- By Michael Dempsey
- Technology of Business reporter
So much of what we do every day involves a data center. Shopping online, streaming TV shows, reading this story – all need data to be stored and easily accessible.
The immediacy and convenience of these services is great, but it costs money.
Data centers need huge amounts of electricity to keep them running – a large facility will use as much electricity as a medium-sized city.
The situation is particularly acute in Ireland, where a relatively small power grid has a huge number of data centers.
More than 20 of these are in Dublin where Microsoft and Amazon have built very large sites.
This alarming demand for electricity has forced the Irish government to take action.
Sustainability is now a requirement for approval of new data centers with the government stating that “newly built data centers must be able to flexibly reduce power consumption”.
The technology is used in hopes of making data centers less of a burden on the power grid.
A new facility, opened at Grange Castle on the outskirts of Dublin, has its connection to the electricity grid managed by software from the company Eaton in collaboration with the energy giant Enel.
If the wider power grid is under stress, power to the data center is cut off and back-up systems kick in immediately.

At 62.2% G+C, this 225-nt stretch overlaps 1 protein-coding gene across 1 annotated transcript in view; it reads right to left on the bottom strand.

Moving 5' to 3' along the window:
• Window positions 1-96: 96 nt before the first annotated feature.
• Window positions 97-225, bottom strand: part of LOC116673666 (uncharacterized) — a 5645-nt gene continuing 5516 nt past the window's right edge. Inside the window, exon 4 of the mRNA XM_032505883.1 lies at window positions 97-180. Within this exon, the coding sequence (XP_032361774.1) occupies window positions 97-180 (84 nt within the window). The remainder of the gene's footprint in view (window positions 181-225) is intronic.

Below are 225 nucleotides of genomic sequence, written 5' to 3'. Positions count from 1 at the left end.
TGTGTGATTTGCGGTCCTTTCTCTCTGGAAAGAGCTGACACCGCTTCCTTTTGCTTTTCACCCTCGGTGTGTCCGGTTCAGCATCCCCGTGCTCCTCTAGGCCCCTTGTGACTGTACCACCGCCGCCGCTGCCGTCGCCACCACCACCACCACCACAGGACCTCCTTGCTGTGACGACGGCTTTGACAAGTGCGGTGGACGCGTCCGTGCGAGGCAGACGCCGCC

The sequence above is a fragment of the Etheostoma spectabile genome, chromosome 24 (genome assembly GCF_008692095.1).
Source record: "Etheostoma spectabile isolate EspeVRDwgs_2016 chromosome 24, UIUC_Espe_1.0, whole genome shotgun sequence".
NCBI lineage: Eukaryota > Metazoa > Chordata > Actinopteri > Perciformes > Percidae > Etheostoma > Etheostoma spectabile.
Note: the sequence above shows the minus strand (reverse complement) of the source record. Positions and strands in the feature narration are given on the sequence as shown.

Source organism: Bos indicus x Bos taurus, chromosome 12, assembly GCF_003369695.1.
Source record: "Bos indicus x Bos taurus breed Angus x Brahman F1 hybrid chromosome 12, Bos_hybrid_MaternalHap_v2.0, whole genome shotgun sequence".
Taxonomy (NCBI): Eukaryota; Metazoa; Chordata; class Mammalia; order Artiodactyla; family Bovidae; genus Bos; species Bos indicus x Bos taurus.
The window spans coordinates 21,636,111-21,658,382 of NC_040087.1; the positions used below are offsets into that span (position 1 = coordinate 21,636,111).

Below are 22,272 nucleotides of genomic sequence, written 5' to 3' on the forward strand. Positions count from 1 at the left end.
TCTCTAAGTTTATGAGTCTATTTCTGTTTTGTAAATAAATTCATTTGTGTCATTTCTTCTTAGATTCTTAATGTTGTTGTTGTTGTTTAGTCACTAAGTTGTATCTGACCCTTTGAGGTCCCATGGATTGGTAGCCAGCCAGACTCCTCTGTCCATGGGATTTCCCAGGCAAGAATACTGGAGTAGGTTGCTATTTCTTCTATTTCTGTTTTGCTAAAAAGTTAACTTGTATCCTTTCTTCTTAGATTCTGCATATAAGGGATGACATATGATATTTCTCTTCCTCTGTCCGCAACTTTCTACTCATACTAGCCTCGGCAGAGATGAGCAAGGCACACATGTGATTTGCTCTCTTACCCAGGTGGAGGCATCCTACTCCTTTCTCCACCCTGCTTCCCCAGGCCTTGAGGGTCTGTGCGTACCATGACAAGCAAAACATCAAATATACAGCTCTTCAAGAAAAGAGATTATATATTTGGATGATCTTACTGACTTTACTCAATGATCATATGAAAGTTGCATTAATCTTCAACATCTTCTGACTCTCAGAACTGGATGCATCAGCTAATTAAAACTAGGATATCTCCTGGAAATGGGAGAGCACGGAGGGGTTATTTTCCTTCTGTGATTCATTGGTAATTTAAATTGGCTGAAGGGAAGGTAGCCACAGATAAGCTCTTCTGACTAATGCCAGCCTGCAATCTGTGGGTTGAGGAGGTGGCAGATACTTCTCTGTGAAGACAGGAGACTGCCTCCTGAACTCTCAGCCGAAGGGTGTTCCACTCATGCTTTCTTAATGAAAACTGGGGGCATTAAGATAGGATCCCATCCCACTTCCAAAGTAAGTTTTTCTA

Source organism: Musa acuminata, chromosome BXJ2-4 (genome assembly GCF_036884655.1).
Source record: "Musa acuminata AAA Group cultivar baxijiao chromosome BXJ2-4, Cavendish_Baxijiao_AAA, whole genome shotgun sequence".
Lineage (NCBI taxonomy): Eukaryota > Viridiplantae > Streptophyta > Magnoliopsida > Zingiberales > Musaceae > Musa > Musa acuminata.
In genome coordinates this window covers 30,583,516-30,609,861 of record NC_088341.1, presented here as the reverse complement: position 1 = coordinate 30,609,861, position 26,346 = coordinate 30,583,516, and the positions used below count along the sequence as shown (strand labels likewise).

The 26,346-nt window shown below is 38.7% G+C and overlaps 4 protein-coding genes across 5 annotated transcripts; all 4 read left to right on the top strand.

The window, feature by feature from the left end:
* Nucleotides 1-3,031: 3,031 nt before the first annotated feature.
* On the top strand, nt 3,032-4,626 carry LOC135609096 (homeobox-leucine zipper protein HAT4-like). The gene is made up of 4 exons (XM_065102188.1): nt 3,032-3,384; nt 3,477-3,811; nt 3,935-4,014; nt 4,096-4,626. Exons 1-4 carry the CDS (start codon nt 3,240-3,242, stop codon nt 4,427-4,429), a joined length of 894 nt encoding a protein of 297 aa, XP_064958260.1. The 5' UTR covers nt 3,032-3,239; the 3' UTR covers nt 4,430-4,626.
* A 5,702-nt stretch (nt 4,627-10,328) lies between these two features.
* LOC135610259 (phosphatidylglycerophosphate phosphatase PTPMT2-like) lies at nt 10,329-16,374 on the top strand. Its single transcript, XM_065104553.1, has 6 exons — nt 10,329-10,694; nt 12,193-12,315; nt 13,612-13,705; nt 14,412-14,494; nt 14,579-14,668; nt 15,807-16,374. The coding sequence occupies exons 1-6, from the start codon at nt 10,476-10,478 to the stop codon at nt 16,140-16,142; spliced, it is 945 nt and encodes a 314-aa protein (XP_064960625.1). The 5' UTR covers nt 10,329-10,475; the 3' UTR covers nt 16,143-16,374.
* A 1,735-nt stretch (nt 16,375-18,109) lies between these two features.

All data centers have sophisticated standby systems that keep them running in the event of power outages.
The first line of this defense is Uninterruptible Power Supply (UPS) units. These are effectively sophisticated batteries that break instantly the second they are needed and run long enough for a diesel generator to start or for power to be restored.
At Grange Castle, Eaton’s UPS intervenes and releases power to the grid when the grid’s electrical frequency, measured in hertz, fluctuates in a way that indicates it is under stress.
It could be when power from unstable sources, such as Ireland’s large wind farms, drops.
Many data centers already take demand off the grid for a pre-defined period using established technology from companies such as Schneider Electric and Vertiv.
But the Grange Castle arrangement is said to be the first time a live, dynamic relationship has been established between a data center and a national grid.
Ciaran Forde from Eaton is a physicist specializing in data centers. He says Eaton’s system acts as a pressure valve that pulls the data center off the grid for valuable interludes.
The data center owners are paid for this flexibility by the Irish network operator.
Jay Dietrich, of the Uptime Institute that certifies data centers for resiliency and reliability, says income is probably the number one reason data center owners are anxious to be flexible.
“They’re not doing this for noble reasons. They’re doing it for cash flow and revenue,” said Mr. Dietrich, whose career has involved work on energy policy and climate change at IBM.
Ireland provides a snapshot of a global problem.
In July 2022, London’s governing body, the Greater London Authority, wrote to housing developers in the west of the capital warning that they could face lengthy waits before new developments could be connected to the grid.